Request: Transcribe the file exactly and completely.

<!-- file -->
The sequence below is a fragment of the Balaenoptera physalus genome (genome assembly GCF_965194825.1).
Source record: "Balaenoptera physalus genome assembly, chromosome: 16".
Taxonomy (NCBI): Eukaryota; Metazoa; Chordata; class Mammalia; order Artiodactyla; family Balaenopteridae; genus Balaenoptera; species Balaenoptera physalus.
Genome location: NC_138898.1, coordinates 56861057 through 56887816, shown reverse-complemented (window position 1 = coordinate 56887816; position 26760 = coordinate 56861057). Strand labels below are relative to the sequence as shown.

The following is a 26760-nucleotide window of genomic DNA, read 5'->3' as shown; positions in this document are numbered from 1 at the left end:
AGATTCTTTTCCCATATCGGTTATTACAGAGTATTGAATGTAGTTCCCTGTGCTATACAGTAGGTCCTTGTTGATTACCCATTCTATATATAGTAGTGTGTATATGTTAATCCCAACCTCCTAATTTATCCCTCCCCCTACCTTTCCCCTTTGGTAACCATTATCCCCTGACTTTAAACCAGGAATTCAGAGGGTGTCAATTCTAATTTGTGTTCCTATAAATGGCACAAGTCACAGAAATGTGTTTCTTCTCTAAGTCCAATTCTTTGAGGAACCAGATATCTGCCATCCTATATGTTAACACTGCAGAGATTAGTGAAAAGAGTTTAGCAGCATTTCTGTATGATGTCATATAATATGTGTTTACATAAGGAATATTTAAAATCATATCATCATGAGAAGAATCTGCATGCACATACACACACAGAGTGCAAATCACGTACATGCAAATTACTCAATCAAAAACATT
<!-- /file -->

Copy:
The sequence below is a fragment of the Balaenoptera physalus genome (genome assembly GCF_965194825.1).
Source record: "Balaenoptera physalus genome assembly, chromosome: 16".
Taxonomy (NCBI): Eukaryota; Metazoa; Chordata; class Mammalia; order Artiodactyla; family Balaenopteridae; genus Balaenoptera; species Balaenoptera physalus.
Genome location: NC_138898.1, coordinates 56861057 through 56887816, shown reverse-complemented (window position 1 = coordinate 56887816; position 26760 = coordinate 56861057). Strand labels below are relative to the sequence as shown.

The following is a 26760-nucleotide window of genomic DNA, read 5'->3' as shown; positions in this document are numbered from 1 at the left end:
AGATTCTTTTCCCATATCGGTTATTACAGAGTATTGAATGTAGTTCCCTGTGCTATACAGTAGGTCCTTGTTGATTACCCATTCTATATATAGTAGTGTGTATATGTTAATCCCAACCTCCTAATTTATCCCTCCCCCTACCTTTCCCCTTTGGTAACCATTATCCCCTGACTTTAAACCAGGAATTCAGAGGGTGTCAATTCTAATTTGTGTTCCTATAAATGGCACAAGTCACAGAAATGTGTTTCTTCTCTAAGTCCAATTCTTTGAGGAACCAGATATCTGCCATCCTATATGTTAACACTGCAGAGATTAGTGAAAAGAGTTTAGCAGCATTTCTGTATGATGTCATATAATATGTGTTTACATAAGGAATATTTAAAATCATATCATCATGAGAAGAATCTGCATGCACATACACACACAGAGTGCAAATCACGTACATGCAAATTACTCAATCAAAAACATT